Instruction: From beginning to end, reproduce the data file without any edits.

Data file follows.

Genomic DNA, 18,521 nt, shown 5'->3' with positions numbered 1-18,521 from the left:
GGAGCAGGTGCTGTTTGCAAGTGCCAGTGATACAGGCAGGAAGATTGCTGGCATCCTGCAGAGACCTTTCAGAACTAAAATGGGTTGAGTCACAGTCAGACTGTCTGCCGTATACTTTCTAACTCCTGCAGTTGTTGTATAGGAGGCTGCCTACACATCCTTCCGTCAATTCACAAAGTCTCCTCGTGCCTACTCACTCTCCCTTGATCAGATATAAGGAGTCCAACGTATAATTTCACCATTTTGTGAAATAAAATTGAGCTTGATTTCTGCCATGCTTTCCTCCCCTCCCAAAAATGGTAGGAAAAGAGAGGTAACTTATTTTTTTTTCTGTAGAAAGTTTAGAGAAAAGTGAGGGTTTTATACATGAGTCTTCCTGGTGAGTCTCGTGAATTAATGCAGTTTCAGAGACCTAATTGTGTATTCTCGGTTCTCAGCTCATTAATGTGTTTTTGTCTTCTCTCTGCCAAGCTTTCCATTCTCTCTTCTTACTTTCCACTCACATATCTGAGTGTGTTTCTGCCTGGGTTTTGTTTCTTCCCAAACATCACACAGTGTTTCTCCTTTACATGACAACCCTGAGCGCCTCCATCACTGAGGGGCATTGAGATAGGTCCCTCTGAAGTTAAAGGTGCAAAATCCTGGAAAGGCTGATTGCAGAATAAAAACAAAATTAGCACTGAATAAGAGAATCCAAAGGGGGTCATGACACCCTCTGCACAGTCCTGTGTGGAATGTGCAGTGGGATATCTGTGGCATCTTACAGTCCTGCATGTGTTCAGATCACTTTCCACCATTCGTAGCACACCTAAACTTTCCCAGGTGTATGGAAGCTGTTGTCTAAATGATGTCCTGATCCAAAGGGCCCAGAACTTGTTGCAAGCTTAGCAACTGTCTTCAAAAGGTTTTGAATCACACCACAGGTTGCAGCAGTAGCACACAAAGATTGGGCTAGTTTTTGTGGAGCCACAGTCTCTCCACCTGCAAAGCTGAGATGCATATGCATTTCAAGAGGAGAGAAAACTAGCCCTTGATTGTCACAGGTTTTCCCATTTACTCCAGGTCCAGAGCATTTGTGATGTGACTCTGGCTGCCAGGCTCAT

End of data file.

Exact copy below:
Genomic DNA, 18,521 nt, shown 5'->3' with positions numbered 1-18,521 from the left:
GGAGCAGGTGCTGTTTGCAAGTGCCAGTGATACAGGCAGGAAGATTGCTGGCATCCTGCAGAGACCTTTCAGAACTAAAATGGGTTGAGTCACAGTCAGACTGTCTGCCGTATACTTTCTAACTCCTGCAGTTGTTGTATAGGAGGCTGCCTACACATCCTTCCGTCAATTCACAAAGTCTCCTCGTGCCTACTCACTCTCCCTTGATCAGATATAAGGAGTCCAACGTATAATTTCACCATTTTGTGAAATAAAATTGAGCTTGATTTCTGCCATGCTTTCCTCCCCTCCCAAAAATGGTAGGAAAAGAGAGGTAACTTATTTTTTTTTCTGTAGAAAGTTTAGAGAAAAGTGAGGGTTTTATACATGAGTCTTCCTGGTGAGTCTCGTGAATTAATGCAGTTTCAGAGACCTAATTGTGTATTCTCGGTTCTCAGCTCATTAATGTGTTTTTGTCTTCTCTCTGCCAAGCTTTCCATTCTCTCTTCTTACTTTCCACTCACATATCTGAGTGTGTTTCTGCCTGGGTTTTGTTTCTTCCCAAACATCACACAGTGTTTCTCCTTTACATGACAACCCTGAGCGCCTCCATCACTGAGGGGCATTGAGATAGGTCCCTCTGAAGTTAAAGGTGCAAAATCCTGGAAAGGCTGATTGCAGAATAAAAACAAAATTAGCACTGAATAAGAGAATCCAAAGGGGGTCATGACACCCTCTGCACAGTCCTGTGTGGAATGTGCAGTGGGATATCTGTGGCATCTTACAGTCCTGCATGTGTTCAGATCACTTTCCACCATTCGTAGCACACCTAAACTTTCCCAGGTGTATGGAAGCTGTTGTCTAAATGATGTCCTGATCCAAAGGGCCCAGAACTTGTTGCAAGCTTAGCAACTGTCTTCAAAAGGTTTTGAATCACACCACAGGTTGCAGCAGTAGCACACAAAGATTGGGCTAGTTTTTGTGGAGCCACAGTCTCTCCACCTGCAAAGCTGAGATGCATATGCATTTCAAGAGGAGAGAAAACTAGCCCTTGATTGTCACAGGTTTTCCCATTTACTCCAGGTCCAGAGCATTTGTGATGTGACTCTGGCTGCCAGGCTCAT